Skip to content
Over $ 1 billion in aid pledged to Afghanistan as country faces “most perilous hour”


Speaking at a high-level ministerial meeting on the crisis in Geneva, UN Secretary-General António Guterres said poverty rates in Afghanistan had skyrocketed since the Taliban takeover on last month, with one in three people unsure of where their next meal would come from and the core audience services are not working.

“The Afghan people need a lifeline. After decades of war, suffering and insecurity, they face perhaps their most perilous hour, ”said Guterres.

The UN had launched an emergency appeal for $ 606 million to meet the country’s most urgent needs, a request that had been “fully met,” Guterres told a press conference.

“Today we already clearly have over $ 1 billion in pledges. It’s impossible to say how many of them will be for the flash call, but in any case, it represents a quantum leap from the “financial commitment of the international community towards the Afghan people”, he declared.

Even before the Taliban returned to power, protracted conflicts, poverty, consecutive droughts, economic decline and the coronavirus pandemic had exacerbated an already dire situation in which 18 million Afghans – nearly half the population – needed the help, UN agencies said. More than half of children under five face acute malnutrition and the fighting has forced hundreds of thousands of people from their homes, they added.

As winter approaches, many people could run out of food by the end of the month, the UN chief said.

The World Food Program, which returned aid workers to the capital Kabul on Sunday for the first time since the takeover, said 14 million people were “on the brink of famine.”
Food prices have risen, the price of cooking oil has doubled and 40% of the country’s wheat crop this year has been lost, WFP Executive Director David Beasley said.

Children disproportionately suffer from multiple seizures. Without immediate action, the humanitarian disaster will worsen further and 1 million children are at risk of starving to death, according to the United Nations Children’s Fund (UNICEF). Already, nearly 10 million girls and boys depend on humanitarian aid to survive.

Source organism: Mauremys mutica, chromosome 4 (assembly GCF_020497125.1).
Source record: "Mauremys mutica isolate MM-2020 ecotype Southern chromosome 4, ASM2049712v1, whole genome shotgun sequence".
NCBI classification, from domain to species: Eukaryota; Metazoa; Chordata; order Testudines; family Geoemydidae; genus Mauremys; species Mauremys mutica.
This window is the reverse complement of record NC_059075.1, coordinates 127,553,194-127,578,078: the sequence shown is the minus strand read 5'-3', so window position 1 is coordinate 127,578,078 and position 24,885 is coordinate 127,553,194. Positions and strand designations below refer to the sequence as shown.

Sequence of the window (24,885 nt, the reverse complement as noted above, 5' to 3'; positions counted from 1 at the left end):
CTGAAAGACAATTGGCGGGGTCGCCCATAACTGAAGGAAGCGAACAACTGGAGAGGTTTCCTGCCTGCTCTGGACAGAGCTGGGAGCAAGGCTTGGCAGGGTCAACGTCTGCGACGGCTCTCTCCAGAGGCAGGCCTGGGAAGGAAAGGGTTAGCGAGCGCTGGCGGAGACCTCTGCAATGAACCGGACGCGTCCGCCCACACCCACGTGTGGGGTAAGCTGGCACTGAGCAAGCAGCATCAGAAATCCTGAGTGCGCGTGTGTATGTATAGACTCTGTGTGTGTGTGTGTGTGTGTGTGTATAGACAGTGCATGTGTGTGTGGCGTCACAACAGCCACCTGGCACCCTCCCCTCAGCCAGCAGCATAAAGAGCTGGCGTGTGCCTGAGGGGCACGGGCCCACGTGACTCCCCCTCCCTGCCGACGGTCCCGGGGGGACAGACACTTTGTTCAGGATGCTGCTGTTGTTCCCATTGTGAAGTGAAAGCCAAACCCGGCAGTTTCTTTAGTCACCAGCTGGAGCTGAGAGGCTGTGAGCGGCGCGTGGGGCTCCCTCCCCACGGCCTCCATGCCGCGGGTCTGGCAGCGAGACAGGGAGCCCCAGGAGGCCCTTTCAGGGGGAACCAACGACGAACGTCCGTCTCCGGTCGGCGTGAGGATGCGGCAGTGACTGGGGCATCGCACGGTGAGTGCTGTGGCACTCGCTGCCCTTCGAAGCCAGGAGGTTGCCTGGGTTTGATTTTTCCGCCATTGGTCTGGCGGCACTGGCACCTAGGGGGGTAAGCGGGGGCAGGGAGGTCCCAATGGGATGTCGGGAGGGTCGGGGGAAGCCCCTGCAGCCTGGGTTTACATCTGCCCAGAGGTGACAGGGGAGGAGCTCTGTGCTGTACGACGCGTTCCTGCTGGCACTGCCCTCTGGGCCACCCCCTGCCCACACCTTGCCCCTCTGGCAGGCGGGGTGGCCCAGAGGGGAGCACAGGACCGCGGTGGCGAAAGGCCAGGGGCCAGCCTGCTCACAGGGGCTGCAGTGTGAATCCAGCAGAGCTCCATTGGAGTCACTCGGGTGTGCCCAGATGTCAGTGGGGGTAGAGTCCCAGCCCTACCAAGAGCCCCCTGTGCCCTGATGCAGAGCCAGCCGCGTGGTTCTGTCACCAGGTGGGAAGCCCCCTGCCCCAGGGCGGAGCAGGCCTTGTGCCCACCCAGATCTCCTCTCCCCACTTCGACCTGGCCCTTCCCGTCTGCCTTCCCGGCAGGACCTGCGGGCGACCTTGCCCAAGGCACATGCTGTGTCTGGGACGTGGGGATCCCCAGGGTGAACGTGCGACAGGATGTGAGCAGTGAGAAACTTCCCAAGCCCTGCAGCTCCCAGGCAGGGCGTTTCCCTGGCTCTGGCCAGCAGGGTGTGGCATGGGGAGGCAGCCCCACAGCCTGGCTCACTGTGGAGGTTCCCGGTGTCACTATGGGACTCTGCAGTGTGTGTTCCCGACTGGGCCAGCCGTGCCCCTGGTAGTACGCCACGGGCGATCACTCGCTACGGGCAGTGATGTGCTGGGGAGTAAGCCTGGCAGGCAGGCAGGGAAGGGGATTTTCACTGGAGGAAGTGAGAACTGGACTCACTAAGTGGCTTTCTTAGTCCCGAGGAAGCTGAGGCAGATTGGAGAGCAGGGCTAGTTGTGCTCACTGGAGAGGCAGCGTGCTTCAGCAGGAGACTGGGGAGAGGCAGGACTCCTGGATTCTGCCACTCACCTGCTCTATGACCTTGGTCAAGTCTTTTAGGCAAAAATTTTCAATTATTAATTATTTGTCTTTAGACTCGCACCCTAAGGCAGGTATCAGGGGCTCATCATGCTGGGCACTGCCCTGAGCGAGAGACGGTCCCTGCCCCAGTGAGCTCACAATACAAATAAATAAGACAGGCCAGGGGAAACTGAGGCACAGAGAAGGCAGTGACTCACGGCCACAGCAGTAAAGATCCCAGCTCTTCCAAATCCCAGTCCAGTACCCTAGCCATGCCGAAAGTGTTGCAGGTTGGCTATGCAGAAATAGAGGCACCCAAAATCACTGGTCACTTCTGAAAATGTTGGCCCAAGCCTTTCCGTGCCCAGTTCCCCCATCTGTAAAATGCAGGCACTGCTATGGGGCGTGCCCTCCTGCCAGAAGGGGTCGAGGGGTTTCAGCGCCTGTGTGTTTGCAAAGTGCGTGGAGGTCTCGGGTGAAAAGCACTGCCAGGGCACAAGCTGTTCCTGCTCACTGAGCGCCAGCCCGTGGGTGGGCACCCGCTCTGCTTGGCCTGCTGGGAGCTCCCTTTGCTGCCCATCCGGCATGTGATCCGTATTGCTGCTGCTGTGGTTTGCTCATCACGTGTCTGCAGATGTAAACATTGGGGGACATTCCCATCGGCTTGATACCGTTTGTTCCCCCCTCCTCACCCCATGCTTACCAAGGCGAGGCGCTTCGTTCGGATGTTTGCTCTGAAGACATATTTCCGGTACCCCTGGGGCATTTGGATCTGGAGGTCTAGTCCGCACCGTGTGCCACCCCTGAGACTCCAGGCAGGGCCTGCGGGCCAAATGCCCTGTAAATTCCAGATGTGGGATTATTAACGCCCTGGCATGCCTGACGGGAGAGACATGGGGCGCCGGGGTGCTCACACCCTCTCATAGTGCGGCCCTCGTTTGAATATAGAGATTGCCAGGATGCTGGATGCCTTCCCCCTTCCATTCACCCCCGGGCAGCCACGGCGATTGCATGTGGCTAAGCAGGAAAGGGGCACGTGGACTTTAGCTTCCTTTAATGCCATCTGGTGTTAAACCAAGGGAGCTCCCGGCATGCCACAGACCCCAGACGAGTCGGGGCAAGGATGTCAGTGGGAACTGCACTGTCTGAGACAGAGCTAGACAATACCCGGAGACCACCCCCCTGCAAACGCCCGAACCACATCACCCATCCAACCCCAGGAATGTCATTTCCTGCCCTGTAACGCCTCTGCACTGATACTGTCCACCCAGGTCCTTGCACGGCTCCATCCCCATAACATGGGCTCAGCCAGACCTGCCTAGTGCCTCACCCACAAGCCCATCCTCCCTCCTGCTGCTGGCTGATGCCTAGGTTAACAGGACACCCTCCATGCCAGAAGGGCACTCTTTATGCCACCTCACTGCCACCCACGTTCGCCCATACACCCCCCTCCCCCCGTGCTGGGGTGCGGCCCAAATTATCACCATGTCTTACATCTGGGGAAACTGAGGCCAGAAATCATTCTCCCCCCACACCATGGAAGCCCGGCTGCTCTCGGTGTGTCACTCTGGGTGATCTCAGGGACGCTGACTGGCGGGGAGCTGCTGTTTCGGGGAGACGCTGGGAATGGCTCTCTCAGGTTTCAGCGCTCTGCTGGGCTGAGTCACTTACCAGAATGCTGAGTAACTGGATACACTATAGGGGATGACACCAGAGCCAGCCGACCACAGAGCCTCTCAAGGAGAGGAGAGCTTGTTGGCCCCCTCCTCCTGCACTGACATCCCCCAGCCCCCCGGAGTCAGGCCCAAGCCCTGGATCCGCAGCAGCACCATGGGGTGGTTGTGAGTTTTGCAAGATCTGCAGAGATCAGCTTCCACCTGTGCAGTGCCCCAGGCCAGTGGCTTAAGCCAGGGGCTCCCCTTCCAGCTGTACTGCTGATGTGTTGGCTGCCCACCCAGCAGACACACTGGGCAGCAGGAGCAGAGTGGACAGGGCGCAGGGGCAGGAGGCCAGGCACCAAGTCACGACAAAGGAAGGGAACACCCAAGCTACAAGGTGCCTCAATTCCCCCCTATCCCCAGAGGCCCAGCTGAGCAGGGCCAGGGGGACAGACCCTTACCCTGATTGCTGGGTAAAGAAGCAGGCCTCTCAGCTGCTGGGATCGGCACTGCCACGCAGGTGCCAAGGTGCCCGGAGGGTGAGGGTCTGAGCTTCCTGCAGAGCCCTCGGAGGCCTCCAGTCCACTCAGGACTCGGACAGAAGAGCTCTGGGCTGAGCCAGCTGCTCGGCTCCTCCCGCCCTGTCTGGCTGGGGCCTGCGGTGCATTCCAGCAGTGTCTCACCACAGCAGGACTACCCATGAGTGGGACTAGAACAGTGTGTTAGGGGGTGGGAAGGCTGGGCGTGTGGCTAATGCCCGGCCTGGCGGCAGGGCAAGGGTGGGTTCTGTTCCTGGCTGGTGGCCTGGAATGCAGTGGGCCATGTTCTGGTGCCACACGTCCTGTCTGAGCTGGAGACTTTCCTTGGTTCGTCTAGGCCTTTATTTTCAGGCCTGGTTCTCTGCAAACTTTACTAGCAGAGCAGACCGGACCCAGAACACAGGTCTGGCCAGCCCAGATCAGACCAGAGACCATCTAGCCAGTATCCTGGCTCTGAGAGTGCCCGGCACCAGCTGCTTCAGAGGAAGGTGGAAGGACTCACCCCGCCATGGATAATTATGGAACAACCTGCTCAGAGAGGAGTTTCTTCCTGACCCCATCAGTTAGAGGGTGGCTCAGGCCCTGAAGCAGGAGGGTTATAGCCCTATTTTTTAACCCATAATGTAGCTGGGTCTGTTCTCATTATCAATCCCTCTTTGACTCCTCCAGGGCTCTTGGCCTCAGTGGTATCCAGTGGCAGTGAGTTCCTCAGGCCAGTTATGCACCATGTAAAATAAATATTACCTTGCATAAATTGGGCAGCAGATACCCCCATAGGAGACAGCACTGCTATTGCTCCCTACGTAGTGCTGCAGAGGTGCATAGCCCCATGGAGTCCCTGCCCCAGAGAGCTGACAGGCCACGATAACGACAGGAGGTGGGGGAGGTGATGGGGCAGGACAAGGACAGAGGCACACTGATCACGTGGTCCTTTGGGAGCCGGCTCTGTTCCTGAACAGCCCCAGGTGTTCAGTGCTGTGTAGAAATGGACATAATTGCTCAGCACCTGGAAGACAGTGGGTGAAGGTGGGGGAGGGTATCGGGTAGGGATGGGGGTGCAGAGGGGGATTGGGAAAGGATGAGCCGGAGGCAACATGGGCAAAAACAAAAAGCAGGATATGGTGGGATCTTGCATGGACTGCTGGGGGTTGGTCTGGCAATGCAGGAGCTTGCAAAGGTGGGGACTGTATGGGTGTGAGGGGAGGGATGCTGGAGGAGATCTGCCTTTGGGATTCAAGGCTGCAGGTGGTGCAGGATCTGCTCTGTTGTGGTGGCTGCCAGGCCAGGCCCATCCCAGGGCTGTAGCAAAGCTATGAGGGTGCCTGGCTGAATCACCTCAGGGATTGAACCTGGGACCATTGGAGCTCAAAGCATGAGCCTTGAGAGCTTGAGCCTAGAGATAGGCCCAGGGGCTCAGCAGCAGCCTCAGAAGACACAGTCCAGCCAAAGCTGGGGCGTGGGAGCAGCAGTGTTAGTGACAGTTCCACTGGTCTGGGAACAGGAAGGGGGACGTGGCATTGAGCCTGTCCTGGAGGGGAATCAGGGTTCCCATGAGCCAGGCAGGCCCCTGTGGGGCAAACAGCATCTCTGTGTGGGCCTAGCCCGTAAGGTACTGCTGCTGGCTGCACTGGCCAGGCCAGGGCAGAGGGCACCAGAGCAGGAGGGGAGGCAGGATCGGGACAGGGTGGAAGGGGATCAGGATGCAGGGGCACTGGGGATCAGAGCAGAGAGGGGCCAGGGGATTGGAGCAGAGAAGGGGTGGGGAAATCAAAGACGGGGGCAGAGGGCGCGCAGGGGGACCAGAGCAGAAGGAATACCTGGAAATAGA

Meanwhile, Afghan doctors warn of the impending collapse of the health system as hospitals and clinics are under-resourced and health providers see their funding suspended by international donors, according to HealthNet TPO, an NGO that has a network of hospitals and health centers. in the countryside.

“The Afghan people are facing the collapse of an entire country all at once,” Guterres said in his speech.

However, he warned that “humanitarian aid will not solve the problem if the Afghan economy collapses”, which could trigger a “mass exodus” that would threaten the stability of the region.

“My appeal to the international community is to find ways to allow an injection of liquidity into the Afghan economy, allowing the economy to breathe and avoiding a collapse which will have devastating consequences for the Afghan people,” said Guterres.

During his speech, Guterres said the UN had received a letter from the Taliban guaranteeing aid workers safe access to the country. He said it was impossible to provide humanitarian aid inside Afghanistan without engaging with the Taliban.

Over $ 1 billion in aid pledged to Afghanistan as country faces “most perilous hour”

However, one wonders if the Taliban can be trusted and if aid can reach the Afghans in need and not end up in the wrong hands.

UN human rights chief Michelle Bachelat, who also spoke in Geneva on Monday, said the Taliban had already contradicted promises to respect human rights, especially with regard to women and girls .

Women were ordered to stay at home, were prohibited from going out in public without a male chaperone, and women and girls had their access to education limited, girls over 12 years old did not. not having the right to go to school in several areas, she said.

“The country has entered a new perilous phase,” she said. “Contrary to assurances that the Taliban would uphold women’s rights, over the past three weeks women have instead been gradually excluded from the public sphere.”

USAID noted that the environment in Afghanistan will need to be “conducive to principled aid delivery, including the ability for female and male aid workers to operate freely” for aid to be effective. .

CNN’s Sarah Dean and Kylie Atwood contributed.

.